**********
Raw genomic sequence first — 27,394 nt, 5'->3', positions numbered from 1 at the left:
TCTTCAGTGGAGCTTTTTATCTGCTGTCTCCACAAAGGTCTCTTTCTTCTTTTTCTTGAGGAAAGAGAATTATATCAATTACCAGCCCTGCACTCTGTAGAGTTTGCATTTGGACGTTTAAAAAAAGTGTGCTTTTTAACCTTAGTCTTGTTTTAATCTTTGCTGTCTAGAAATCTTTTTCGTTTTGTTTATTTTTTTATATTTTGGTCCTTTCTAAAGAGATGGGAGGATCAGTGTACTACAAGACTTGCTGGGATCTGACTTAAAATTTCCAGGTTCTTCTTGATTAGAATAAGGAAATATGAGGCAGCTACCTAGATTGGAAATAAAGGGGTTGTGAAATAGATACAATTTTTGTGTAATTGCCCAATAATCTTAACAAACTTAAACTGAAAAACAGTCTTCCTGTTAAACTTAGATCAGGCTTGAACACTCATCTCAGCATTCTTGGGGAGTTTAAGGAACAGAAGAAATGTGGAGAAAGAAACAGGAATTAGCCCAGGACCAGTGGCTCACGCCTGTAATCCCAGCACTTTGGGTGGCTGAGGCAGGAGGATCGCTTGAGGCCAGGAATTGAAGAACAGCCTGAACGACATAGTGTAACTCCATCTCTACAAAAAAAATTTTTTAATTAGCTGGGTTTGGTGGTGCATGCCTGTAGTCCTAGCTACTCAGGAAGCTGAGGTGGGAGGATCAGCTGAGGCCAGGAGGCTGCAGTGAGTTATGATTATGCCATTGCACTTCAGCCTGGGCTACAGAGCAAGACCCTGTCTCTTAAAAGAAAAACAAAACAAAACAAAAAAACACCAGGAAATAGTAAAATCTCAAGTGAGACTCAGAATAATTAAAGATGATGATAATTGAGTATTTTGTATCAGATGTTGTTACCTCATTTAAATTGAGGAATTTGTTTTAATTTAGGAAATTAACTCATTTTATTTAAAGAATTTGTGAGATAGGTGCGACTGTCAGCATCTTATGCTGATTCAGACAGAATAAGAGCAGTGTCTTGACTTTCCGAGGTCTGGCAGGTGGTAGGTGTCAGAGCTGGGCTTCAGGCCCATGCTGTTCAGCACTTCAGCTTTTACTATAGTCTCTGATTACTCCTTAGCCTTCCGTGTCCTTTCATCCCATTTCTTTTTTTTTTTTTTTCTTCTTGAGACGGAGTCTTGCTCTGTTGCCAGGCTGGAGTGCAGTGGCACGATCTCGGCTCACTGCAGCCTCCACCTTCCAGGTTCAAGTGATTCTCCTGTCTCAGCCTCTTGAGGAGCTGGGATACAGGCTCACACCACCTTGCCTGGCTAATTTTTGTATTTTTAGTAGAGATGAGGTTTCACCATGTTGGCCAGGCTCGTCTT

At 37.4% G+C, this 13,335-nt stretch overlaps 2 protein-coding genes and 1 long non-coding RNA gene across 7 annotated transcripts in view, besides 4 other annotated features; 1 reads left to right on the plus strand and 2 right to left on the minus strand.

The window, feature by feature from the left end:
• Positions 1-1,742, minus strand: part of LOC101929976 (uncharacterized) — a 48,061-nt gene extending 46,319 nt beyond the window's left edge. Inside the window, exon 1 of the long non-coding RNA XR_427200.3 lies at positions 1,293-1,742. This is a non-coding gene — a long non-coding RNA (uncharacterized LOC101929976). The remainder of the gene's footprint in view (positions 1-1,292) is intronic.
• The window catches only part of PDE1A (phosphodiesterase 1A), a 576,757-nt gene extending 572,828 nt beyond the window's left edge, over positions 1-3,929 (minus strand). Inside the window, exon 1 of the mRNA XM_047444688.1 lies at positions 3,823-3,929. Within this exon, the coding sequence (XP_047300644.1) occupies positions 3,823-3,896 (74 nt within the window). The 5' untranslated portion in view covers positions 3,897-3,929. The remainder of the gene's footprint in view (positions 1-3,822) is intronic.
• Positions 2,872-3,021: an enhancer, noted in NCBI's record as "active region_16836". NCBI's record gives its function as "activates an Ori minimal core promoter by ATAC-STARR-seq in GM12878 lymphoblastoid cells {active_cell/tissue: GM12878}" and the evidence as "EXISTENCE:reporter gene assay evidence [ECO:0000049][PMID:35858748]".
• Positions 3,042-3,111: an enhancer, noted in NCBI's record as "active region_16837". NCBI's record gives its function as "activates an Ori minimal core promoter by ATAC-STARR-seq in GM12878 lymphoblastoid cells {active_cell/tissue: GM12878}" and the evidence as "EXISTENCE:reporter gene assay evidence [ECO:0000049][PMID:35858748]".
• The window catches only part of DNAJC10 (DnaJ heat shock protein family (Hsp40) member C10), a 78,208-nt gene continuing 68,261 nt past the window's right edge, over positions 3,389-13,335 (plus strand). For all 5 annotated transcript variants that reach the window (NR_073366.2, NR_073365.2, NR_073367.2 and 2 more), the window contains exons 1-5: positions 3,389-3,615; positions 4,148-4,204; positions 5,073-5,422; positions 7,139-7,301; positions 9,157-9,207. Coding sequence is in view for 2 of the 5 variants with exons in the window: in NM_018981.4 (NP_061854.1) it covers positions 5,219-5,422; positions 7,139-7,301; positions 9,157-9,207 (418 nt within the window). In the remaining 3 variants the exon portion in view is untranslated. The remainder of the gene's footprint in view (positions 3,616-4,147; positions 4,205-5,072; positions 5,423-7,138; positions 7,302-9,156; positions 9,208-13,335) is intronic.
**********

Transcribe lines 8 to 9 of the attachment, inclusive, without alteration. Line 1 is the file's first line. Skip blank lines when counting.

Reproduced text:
• Positions 3,042-3,111: an enhancer, noted in NCBI's record as "active region_16837". NCBI's record gives its function as "activates an Ori minimal core promoter by ATAC-STARR-seq in GM12878 lymphoblastoid cells {active_cell/tissue: GM12878}" and the evidence as "EXISTENCE:reporter gene assay evidence [ECO:0000049][PMID:35858748]".
• The window catches only part of DNAJC10 (DnaJ heat shock protein family (Hsp40) member C10), a 78,208-nt gene continuing 68,261 nt past the window's right edge, over positions 3,389-13,335 (plus strand). For all 5 annotated transcript variants that reach the window (NR_073366.2, NR_073365.2, NR_073367.2 and 2 more), the window contains exons 1-5: positions 3,389-3,615; positions 4,148-4,204; positions 5,073-5,422; positions 7,139-7,301; positions 9,157-9,207. Coding sequence is in view for 2 of the 5 variants with exons in the window: in NM_018981.4 (NP_061854.1) it covers positions 5,219-5,422; positions 7,139-7,301; positions 9,157-9,207 (418 nt within the window). In the remaining 3 variants the exon portion in view is untranslated. The remainder of the gene's footprint in view (positions 3,616-4,147; positions 4,205-5,072; positions 5,423-7,138; positions 7,302-9,156; positions 9,208-13,335) is intronic.